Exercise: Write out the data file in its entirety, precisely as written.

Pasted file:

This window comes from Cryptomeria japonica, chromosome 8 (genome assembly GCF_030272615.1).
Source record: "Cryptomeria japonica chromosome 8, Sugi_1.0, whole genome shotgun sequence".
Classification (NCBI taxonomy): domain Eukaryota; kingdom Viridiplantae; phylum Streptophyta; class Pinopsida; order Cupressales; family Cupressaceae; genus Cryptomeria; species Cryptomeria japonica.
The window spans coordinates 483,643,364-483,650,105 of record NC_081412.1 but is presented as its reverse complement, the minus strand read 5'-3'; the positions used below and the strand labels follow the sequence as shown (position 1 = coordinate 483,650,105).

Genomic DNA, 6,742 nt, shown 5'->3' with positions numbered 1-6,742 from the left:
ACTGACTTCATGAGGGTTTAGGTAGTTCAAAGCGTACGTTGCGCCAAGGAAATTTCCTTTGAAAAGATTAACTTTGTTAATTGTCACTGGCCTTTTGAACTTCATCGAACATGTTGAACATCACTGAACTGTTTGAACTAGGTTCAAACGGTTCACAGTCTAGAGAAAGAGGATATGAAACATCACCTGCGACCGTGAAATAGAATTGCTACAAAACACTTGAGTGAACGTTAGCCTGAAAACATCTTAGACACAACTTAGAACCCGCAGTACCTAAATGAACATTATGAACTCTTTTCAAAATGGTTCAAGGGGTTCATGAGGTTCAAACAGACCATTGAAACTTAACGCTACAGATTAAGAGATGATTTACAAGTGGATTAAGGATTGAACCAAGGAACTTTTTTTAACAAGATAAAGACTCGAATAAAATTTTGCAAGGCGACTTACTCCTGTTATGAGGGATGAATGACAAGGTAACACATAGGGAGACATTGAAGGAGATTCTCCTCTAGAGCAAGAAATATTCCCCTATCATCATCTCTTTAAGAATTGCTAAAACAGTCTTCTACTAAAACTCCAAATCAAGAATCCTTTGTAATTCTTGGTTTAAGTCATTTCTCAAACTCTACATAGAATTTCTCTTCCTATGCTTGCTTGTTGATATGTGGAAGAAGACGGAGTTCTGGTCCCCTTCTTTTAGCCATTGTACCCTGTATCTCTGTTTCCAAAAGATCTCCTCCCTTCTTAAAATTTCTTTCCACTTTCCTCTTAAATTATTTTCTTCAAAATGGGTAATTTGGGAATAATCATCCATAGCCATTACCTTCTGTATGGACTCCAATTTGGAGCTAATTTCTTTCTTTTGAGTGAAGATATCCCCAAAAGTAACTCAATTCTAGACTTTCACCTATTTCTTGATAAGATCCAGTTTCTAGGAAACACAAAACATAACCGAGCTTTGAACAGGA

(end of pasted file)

This window comes from Cryptomeria japonica, chromosome 8 (genome assembly GCF_030272615.1).
Source record: "Cryptomeria japonica chromosome 8, Sugi_1.0, whole genome shotgun sequence".
Classification (NCBI taxonomy): domain Eukaryota; kingdom Viridiplantae; phylum Streptophyta; class Pinopsida; order Cupressales; family Cupressaceae; genus Cryptomeria; species Cryptomeria japonica.
The window spans coordinates 483,643,364-483,650,105 of record NC_081412.1 but is presented as its reverse complement, the minus strand read 5'-3'; the positions used below and the strand labels follow the sequence as shown (position 1 = coordinate 483,650,105).

Genomic DNA, 6,742 nt, shown 5'->3' with positions numbered 1-6,742 from the left:
ACTGACTTCATGAGGGTTTAGGTAGTTCAAAGCGTACGTTGCGCCAAGGAAATTTCCTTTGAAAAGATTAACTTTGTTAATTGTCACTGGCCTTTTGAACTTCATCGAACATGTTGAACATCACTGAACTGTTTGAACTAGGTTCAAACGGTTCACAGTCTAGAGAAAGAGGATATGAAACATCACCTGCGACCGTGAAATAGAATTGCTACAAAACACTTGAGTGAACGTTAGCCTGAAAACATCTTAGACACAACTTAGAACCCGCAGTACCTAAATGAACATTATGAACTCTTTTCAAAATGGTTCAAGGGGTTCATGAGGTTCAAACAGACCATTGAAACTTAACGCTACAGATTAAGAGATGATTTACAAGTGGATTAAGGATTGAACCAAGGAACTTTTTTTAACAAGATAAAGACTCGAATAAAATTTTGCAAGGCGACTTACTCCTGTTATGAGGGATGAATGACAAGGTAACACATAGGGAGACATTGAAGGAGATTCTCCTCTAGAGCAAGAAATATTCCCCTATCATCATCTCTTTAAGAATTGCTAAAACAGTCTTCTACTAAAACTCCAAATCAAGAATCCTTTGTAATTCTTGGTTTAAGTCATTTCTCAAACTCTACATAGAATTTCTCTTCCTATGCTTGCTTGTTGATATGTGGAAGAAGACGGAGTTCTGGTCCCCTTCTTTTAGCCATTGTACCCTGTATCTCTGTTTCCAAAAGATCTCCTCCCTTCTTAAAATTTCTTTCCACTTTCCTCTTAAATTATTTTCTTCAAAATGGGTAATTTGGGAATAATCATCCATAGCCATTACCTTCTGTATGGACTCCAATTTGGAGCTAATTTCTTTCTTTTGAGTGAAGATATCCCCAAAAGTAACTCAATTCTAGACTTTCACCTATTTCTTGATAAGATCCAGTTTCTAGGAAACACAAAACATAACCGAGCTTTGAACAGGA